By Jenn McKee
At the risk of sounding stuffy, I couldn’t help but watch “Sesame Street Live: Can’t Stop Singing,” now playing at Detroit’s Fox Theatre, and feel my identity splintering into a (perhaps unholy?) trinity: theater critic, loving mom, parsimonious adult.
You can see the inevitable car crash coming already, can’t you?
For “Sesame Street” is a beloved, iconic brand with more than 40 years of history, making it a children’s entertainment institution that’s been passed down through generations. The characters give kids – and the adults who grew up with them, too – a lot of joy. And in the end, you simply can’t argue with the communal squeal of happiness that’s heard when Elmo makes his first entrance in the middle of “Can’t Stop Singing”‘s opening number.
But then, when two awe-inspiring clouds of $10 Elmo/Cookie Monster balloons make a dramatic entrance from both sides of the theater, just as intermission starts, and cotton candy vendors sweep down the aisles, and light-up toys whirl in the hands of kids seated nearby, cuing your child to start begging desperately for one – well, then it all feels a bit calculated. (Not that this comes as a surprise, of course, but after paying a hefty parking fee, a money-conscious person is hardly in the mood.)
The show itself is built around a 2010 episode of “Sesame Street” called “Music Magic,” wherein Elmo finds Abby’s magic wand, and instead of returning it to her right away, he uses it to cast a spell that makes everyone sing constantly. Songs from the original television show segment – “Can’t Stop Singing,” “Shirt Shout” (a revision of Otis Redding’s “Shout!”), “Yummy Yummy Porridge,” and “Songs” – provide the show with its musical foundation, while other tunes that will ring familiar to faithful viewers (“Mouth Music,” “Don’t Give Up,” “Elmo Didn’t Mean To,” “It’s Raining Cookies,” “Everybody’s Song” and more) build upon it further.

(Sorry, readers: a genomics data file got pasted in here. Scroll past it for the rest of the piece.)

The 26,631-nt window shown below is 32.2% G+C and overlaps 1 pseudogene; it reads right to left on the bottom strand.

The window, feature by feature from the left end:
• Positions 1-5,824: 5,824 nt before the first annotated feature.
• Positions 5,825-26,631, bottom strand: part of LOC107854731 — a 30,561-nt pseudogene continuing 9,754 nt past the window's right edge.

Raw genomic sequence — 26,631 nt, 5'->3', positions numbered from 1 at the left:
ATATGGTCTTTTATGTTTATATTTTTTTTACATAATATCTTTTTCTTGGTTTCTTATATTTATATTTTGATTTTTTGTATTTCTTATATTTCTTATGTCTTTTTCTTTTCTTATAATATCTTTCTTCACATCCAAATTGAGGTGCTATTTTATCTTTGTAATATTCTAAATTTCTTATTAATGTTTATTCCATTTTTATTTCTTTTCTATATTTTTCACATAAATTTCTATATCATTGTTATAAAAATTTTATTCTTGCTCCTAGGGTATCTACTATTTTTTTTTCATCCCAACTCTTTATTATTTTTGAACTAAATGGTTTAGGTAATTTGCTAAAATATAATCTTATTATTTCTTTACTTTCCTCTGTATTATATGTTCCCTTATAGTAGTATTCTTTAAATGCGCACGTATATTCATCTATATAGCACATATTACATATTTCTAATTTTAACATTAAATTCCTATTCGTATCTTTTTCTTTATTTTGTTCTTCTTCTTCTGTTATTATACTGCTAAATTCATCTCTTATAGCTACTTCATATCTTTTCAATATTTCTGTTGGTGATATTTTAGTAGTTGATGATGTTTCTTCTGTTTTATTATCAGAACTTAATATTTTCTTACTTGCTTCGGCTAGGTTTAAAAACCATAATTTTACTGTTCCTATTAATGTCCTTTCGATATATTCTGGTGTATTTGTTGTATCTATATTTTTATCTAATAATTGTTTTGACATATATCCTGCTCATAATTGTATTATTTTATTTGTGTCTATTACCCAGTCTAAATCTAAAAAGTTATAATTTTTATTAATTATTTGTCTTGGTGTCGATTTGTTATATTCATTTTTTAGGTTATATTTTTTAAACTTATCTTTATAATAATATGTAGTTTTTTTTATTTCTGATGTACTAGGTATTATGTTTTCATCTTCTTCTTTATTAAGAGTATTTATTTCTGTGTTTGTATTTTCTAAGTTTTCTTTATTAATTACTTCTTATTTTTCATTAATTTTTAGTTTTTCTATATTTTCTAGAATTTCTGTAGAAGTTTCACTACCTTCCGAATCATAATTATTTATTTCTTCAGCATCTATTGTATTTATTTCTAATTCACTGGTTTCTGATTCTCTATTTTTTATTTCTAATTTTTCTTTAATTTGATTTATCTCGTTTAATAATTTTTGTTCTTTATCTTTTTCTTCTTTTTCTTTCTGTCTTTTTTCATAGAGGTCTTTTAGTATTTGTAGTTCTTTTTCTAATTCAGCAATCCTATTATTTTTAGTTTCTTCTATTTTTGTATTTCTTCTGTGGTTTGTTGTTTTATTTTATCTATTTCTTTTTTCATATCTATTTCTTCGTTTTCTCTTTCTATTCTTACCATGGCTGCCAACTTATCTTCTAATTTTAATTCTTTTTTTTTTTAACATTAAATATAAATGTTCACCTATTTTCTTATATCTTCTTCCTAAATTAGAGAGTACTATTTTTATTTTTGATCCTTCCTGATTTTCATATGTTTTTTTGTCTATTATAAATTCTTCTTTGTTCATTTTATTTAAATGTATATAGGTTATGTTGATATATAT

Plus, attendees of a certain age will recognize Gloria Estefan’s “Rhythm is Gonna Get You” and – pause for an obscure blast from the past – The Village People’s “Can’t Stop the Music.”
So the show is a string of peppy, choreographed production numbers big and small, with costumed performers dancing to recorded songs. The volume’s high, but so it must be in a big theater packed with young kids; and some minor lighting glitches (performers stepping out of the light too far downstage, or being shrouded in darkness at a number’s start) will likely be ironed out as the Detroit run continues.
Yet with a running time of a little under 90 minutes, “Can’t Stop Singing” is a bit long for squirmy toddlers. Call me cynical, but it feels as though – and this is the “stingy adult” talking – the show’s creators deliberately extended the show in order to necessitate a 15-minute intermission, during which time parents could purchase various souvenirs, toys, treats, etc.
So I girded myself to say “no” repeatedly; considered what compromises we could all live with; and watched, moments later, as a balloon flew up to the Fox Theatre’s ornate, high ceiling. (I pictured it as a 10 dollar bill, floating off into space.)
As a mom, I’ll tell you that my daughters, ages 5 and 2, generally had a good time, despite growing restless as the show went on. They yelled to Abby in full voice, trying to tell her that Elmo had her wand; my 2 year old excitedly pointed to, and identified, her favorite characters when they first appeared on stage (though cries of “Elmo!” were nearly shouted in unison across the theater, of course); and the 5 year old followed the show’s storyline with interest.
Ultimately, you just have to make the call about whether your child’s potential enjoyment of the show will outweigh the inevitable “merch haggling” that’s destined to occur. Godspeed, parents.
‘Sesame Street Live: Can’t Stop Singing’
Fox Theatre, 2211 Woodward Ave., Detroit. Thursday-Sunday through Feb. 17, plus Wednesday, Jan. 29. About 90 minutes with intermission. $15-68. 313-471-6611. http://www.olympiaentertainment.com